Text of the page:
Yext CEO Howard Lerman announced the company’s partnership with Amazon on July 25th during his keynote at the Voice Summit in Newark.
The online retail behemoth is adding phone numbers, addresses, and hours of more than one million businesses to the Alexa voice assistant platform. Customers can ask “What time does T-Mobile close?” and get hours for the nearest store. The global integration with Amazon will allow Alexa users access to business data used to power the Google search engine, Siri, and Facebook.
“Updates made to the Yext knowledge manager will sync in Google, in Facebook, in Apple, in Microsoft, in WeChat, and now in Amazon Alexa,” said Lerman during his presentation at NJIT. “(This) announcement represents a quantum leap forward in Yext‘s mission to put perfect information everywhere.”
Smart-speaker technology in the United States is dominated by a fierce Amazon-Google duopoly. Though the two corporate goliaths are not the only players in the voice-first space, the Google Home and Amazon Echo dominate large shares of the smart-speaker market.
“Amazon vs. Google can be a defining rivalry in the voice space for a long time. The brilliance of the Amazon – Yext relationship is that Amazon is able to bring in all of this business information into their Alexa umbrella without having to engage Google directly,”
Host of This Week in Voice and Alexa Conference producer Bradley Metrock told NJTechWeekly.com. “For Yext, it’s a huge win because they get their database of information and business insight integrated into the largest voice assistant smart speaker ecosystem in the world.”
The Smart Audio report from NPR and Edison Research estimates that over 43 million people in the United States own a smart speaker. The marketplace has adopted the technology quickly but not without concern.
“It’s amazing how much more reliant people have become and will become,” noted Jason Kelly during a Bloomberg News interview. “Although…there are still these little questions around privacy.”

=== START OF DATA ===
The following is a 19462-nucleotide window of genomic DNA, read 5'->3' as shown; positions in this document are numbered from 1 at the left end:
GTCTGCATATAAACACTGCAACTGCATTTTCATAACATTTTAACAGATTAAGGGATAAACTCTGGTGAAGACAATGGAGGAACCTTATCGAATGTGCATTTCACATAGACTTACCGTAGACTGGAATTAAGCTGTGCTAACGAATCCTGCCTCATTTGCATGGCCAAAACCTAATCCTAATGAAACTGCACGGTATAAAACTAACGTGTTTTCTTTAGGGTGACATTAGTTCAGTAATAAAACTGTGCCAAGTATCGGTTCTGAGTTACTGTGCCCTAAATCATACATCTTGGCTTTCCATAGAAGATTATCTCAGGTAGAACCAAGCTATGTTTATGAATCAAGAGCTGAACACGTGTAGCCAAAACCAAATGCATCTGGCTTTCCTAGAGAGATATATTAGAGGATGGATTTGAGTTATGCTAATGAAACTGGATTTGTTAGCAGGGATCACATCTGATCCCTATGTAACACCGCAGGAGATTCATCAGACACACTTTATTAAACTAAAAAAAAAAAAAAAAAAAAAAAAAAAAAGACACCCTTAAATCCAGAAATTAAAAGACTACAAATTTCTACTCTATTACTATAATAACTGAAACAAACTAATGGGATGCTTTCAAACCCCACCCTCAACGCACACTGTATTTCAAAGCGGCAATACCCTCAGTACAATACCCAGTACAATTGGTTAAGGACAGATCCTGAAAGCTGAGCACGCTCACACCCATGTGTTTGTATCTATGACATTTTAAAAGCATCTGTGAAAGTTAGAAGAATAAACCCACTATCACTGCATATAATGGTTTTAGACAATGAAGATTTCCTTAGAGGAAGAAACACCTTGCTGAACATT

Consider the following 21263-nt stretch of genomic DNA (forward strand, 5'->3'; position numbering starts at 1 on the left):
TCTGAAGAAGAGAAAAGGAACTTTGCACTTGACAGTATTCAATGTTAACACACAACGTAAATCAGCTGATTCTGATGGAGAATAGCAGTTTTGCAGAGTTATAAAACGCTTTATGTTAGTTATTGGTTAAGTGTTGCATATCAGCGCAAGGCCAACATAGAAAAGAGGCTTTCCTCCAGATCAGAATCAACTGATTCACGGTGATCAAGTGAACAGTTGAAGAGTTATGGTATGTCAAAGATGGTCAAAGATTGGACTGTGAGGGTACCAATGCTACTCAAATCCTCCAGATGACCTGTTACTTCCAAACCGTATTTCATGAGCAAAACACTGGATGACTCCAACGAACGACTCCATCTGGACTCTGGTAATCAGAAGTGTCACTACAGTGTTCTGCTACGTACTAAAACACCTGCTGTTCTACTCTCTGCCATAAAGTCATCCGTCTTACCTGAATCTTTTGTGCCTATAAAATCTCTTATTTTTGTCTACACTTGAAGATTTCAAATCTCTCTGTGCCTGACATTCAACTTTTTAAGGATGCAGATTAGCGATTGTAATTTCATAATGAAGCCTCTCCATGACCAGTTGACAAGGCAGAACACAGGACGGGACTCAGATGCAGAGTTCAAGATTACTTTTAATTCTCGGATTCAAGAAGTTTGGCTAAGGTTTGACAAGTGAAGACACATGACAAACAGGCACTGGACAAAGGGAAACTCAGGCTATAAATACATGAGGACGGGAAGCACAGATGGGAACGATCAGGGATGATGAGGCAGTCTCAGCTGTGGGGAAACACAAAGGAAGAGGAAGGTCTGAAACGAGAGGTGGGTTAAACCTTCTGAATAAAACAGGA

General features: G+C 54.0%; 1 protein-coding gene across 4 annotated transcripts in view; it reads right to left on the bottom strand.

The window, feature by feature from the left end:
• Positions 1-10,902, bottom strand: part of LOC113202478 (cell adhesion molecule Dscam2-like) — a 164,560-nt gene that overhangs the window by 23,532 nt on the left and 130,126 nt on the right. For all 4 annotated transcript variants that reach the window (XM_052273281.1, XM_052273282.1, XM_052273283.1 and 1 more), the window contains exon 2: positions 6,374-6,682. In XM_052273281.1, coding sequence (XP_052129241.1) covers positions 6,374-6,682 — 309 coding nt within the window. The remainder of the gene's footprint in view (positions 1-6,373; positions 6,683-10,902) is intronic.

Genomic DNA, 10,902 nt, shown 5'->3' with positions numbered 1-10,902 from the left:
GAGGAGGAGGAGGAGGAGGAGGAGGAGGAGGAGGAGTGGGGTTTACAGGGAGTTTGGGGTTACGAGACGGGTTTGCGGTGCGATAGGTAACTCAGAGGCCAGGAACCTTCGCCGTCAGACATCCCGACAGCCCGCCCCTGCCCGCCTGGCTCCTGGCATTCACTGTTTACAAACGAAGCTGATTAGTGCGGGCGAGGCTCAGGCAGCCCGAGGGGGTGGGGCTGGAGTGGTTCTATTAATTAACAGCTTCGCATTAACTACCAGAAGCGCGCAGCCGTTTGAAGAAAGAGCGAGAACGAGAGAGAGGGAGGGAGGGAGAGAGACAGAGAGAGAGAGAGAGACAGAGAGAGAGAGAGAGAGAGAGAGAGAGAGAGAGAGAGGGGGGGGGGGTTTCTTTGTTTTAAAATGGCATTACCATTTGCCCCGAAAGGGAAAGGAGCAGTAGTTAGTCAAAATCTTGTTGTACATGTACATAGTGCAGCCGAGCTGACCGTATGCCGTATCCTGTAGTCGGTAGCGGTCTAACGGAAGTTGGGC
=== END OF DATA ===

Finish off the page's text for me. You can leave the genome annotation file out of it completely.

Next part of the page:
Issues around privacy and data security provides leverage for privacy-focused, niche options provided by smaller players like Mycroft to compete, Metrock believes. However, voice assistant smart-speaker technology still has a few more iterations before average consumers can harness it for more than a tech gadget plaything.
“What we’re going to see over a period of time, is that voice assistants will proactively engage us. Alexa powered by Yext would ask say, ‘It’s about dinner time. The last couple of weeks in a row you booked a reservation for dinner on Sunday evening at 6:15. There’s a great restaurant over here to your right, coming up in about a half of mile. Do you want us to book a reservation for you?’” Metrock said.
“Rather than a one off question, Alexa will be able to have a continuously running dialogue with you over hours, days, weeks, your life to where it’s keeping up with you, knows your contexts and continues the conversation which will blow the door of to usefulness for most people. What we see so far is literally sticking a toe into the ocean of what’s about to take place.”